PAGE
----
In another embodiment of the invention, there is an apparatus for forming a coreless roll of product, comprising means for transporting the web from an upstream end of the apparatus to a downstream end of the apparatus; means for separating the web into an upstream portion and a downstream portion, the upstream portion comprising a leading edge; means for forming a cigarette comprising the leading edge; means for rolling the cigarette onto the web; means for winding the web around the cigarette to form a roll; and means for transporting the roll to the downstream end. These embodiments may further comprise an apparatus wherein the web comprises a liquid add-on of at least 25%.
A method for making coreless rolls of sheet product is provided which in general includes winding a substrate into a roll. The method may include contacting a sheet of substrate with at least one belt on at least two opposing sides of the sheet, such that the belts travel in opposite directions. An apparatus for performing the method is also provided.
The web is delivered to the wetting and winding apparatus 1 as a sheet of material. The web may be unwound from a roll, or it may be fed to the apparatus directly from a web making apparatus. The web may be a single sheet, or the web may have multiple sheets which are combined to form a multi-ply sheet. Multi-ply sheets may be bonded together, for example with adhesives, thermal bonding, sonic bonding, or hydroentanglement. Referring to
There may optionally be a device for perforating the web. The perforation may be accomplished by a pair of rollers, wherein at least one of the rollers comprises a series of teeth or blades such that the impact of the rollers on the web results in incisions in a line forming a perforation line. The incisions within the perforation line may be spaced regularly, they may be spaced randomly, or they may be spaced in a controlled arrangement. The perforations are preferably in the cross direction (CD) of the web; that is, in the plane of the web perpendicular to the direction of movement, or the machine direction (MD). The perforation may be accomplished by methods known to those skilled in the art. For example, a perforating apparatus as described in U.S. Pat. No. 5,125,302, incorporated herein by reference, may be used to perforate the web.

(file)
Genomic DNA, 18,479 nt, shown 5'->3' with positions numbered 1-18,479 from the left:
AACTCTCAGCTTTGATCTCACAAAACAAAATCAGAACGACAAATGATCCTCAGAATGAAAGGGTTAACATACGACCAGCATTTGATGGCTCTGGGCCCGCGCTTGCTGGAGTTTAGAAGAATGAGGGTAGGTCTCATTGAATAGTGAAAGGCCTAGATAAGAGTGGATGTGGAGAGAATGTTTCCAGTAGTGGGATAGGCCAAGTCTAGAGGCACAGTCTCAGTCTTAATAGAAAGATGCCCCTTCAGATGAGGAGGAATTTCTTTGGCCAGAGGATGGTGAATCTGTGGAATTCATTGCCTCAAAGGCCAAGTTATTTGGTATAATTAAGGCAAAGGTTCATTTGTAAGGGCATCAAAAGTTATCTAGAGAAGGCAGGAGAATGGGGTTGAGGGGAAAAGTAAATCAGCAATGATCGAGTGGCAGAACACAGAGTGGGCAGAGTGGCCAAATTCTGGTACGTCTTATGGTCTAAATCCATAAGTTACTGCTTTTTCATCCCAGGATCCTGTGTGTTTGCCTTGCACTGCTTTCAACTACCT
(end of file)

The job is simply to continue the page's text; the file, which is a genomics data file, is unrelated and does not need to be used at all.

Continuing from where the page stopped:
The web may be treated with a wetting solution to provide a wet web. Referring to
Examples of wetting apparatus for wetting a web of material are given in co-pending applications Ser. Nos. 09/900,746 and 09/900,516 filed Jul. 6, 2001. Examples of wetting solutions are given in the above mentioned U.S. applications Ser. Nos. 09/564,449; 09/564,213; 09/565,125; 09/564,837; 09/564,939; 09/564,531; 09/564,268; 09/564,424; 09/564,780; 09/564,212; 09/565,623; and 09/223,999. Preferably, the wetting solution is added to the web with an add-on greater than about 25%. The amount of liquid or wetting solution contained within a given wet web can vary depending on factors including the type of basesheet, the type of liquid or solution being used, the wetting conditions employed, the type of container used to store the wet wipes, and the intended end use of the wet web. Typically, each wet web can contain from about 25 to about 600 weight percent and desirably from about 200 to about 400 weight percent liquid based on the dry weight of the web. To determine the liquid add-on, first the weight of a portion of dry web having specific dimensions is determined. The dry web corresponds to the basesheet which can be fed to the wetting and winding apparatus. Then, the amount of liquid by weight equal to a multiple (e.g. 1, 1.5, 2.5, 3.3, etc., times) where 1=100%, 2.5=250%, etc., of the portion of the dry web, or an increased amount of liquid measured as a percent add-on based on the weight of the dry web portion, is added to the web to make it moistened, and then referred to as a “wet” web. A wet web is defined as a web which contains a solution add-on between 25% and the maximum add-on which can be accepted by the web (i.e. saturation). Preferably, the wetting solution add-on is between about 25% and 700%; more preferably between 50% and 400%; more preferably still between 100% and 350%; more preferably still between 150% and 300%; more preferably still between 200% and 250%.